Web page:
By not increasing Brazil’s climate ambitions, the country’s new NDC (Nationally Determined Contribution) filed by the Bolsonaro government within the United Nations Framework Convention on Climate Change (UNFCCC) on April 7, 2022, goes against the Paris Agreement’s premises and hurts the Glasgow Climate Pact. Just the opposite, it presents less ambitious targets in relation to the 2015 binding commitment and maintains a higher level of emissions for this decade than the country’s original 2016 NDC.
Discourse versus Practice
Brazil’s new NDC further demonstrates the huge gap between Bolsonaro’s government’s discourse and what is actually being done regarding environmental and climate issues, which does not necessarily represent any surprise for those already following the dismantling of Brazilian environmental policy promoted by this current government, and especially the rise in the deforestation rates of the Amazon, with record after historical record being broken. In Brazil, most GHG emissions are linked to deforestation (46% of gross emissions) followed by agricultural activities (23%).
Data from the SAD (Deforestation Alert System), operated by Imazon (Amazon Institute of People and the Environment), indicate that, just in the month of April 2022, the Amazon lost 1,191 square kilometers of forest, which represents an increase of 54% in comparison with the same month in 2021 (778 square kilometers). With that, the region had its worst April since the historical series began to be recorded 15 years ago.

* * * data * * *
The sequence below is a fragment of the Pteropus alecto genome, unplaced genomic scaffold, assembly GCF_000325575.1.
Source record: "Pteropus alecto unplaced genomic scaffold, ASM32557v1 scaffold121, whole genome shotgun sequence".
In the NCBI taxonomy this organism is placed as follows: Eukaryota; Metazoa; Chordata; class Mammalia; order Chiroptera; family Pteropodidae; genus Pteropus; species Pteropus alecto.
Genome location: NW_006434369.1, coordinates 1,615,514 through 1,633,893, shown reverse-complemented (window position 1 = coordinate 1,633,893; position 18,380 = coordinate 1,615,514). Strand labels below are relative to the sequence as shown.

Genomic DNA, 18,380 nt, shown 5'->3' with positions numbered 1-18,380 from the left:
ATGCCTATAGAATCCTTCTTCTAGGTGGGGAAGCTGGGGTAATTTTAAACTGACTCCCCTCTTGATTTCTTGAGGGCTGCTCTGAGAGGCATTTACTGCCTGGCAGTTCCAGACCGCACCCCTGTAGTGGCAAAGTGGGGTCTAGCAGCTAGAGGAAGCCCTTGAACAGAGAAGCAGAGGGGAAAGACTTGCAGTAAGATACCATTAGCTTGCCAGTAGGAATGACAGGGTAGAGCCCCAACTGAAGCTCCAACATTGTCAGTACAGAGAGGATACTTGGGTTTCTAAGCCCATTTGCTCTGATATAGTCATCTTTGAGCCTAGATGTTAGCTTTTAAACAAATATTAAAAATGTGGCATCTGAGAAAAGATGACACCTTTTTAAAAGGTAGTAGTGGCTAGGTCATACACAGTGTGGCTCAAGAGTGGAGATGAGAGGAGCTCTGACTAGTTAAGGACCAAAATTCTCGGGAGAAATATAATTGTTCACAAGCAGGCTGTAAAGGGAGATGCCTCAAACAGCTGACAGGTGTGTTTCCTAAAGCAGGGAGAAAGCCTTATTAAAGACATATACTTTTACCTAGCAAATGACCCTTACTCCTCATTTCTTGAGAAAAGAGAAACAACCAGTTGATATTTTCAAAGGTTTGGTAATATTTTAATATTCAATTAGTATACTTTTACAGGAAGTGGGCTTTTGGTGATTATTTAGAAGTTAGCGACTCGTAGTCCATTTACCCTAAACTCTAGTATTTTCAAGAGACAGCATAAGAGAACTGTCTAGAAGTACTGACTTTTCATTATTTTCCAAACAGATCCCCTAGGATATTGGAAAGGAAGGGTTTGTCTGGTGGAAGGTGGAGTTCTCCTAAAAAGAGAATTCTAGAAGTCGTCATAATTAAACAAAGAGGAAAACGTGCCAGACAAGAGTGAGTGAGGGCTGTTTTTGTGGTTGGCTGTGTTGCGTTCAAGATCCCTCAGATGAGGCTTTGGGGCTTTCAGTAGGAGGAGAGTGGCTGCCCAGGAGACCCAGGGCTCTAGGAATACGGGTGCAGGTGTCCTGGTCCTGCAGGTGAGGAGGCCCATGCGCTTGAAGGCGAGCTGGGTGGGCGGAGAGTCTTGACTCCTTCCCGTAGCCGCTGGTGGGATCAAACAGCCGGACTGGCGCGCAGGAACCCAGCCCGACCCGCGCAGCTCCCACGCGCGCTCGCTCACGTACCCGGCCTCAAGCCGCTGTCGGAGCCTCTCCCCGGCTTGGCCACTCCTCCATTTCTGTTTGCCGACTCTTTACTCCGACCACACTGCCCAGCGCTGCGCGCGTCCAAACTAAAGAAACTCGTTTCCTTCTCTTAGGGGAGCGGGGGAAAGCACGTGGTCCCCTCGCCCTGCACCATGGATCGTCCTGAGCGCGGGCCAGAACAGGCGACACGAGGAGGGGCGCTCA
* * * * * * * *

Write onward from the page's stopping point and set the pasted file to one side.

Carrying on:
In practice, the new NDC allows Brazil to increase its emissions when compared to 2016, in other words, allowing more 314 million tons of CO2eq emissions for 2025 – a value equivalent to Poland’s annual emissions; and 81 million more tons of CO2eq emissions for 2030 – value equivalent to Colombia’s annual emissions. Those figures are included in a technical analysis carried out jointly by the Brazilian organizations Instituto Talanoa and Política por Inteiro. The country’s new NDC also does not contemplate the commitments undertaken by Brazil at the COP26, in Glasgow, such as halting deforestation and reducing methane gas emissions by 30%, both by 2030. Even so, it was approved on February 23rd by the Interministerial Committee on Climate Change and Green Growth (CIMV).
Pressure for More Ambition
The technical analysis also presented recommendations for Brazil to honor the commitments assumed at the UN, avoiding damage to the country’s global image and credibility. One of them is to adopt new, more ambitious targets with greenhouse gas emissions’ absolute reductions in relation to the new numbers presented, which would be translated into emission levels lower than 1.3 GtCO2eq in 2025, and 1.2 GtCO2eq in 2030. It also proposes resuming dialogue with the Civil Society and holding public consultations in all upcoming update rounds. It also indicates including the commitments already made in Glasgow, to Brazilian environmental policies, such as the Declaration on Forests and Land Use and the Global Methane Pledge, in the new NDC. Finally, it recommends the alignment by the Brazilian government of the short-term goals of the NDC and national policies with the goal of climate neutrality by 2050. The analysis is available here, and the graphics are self-explanatory.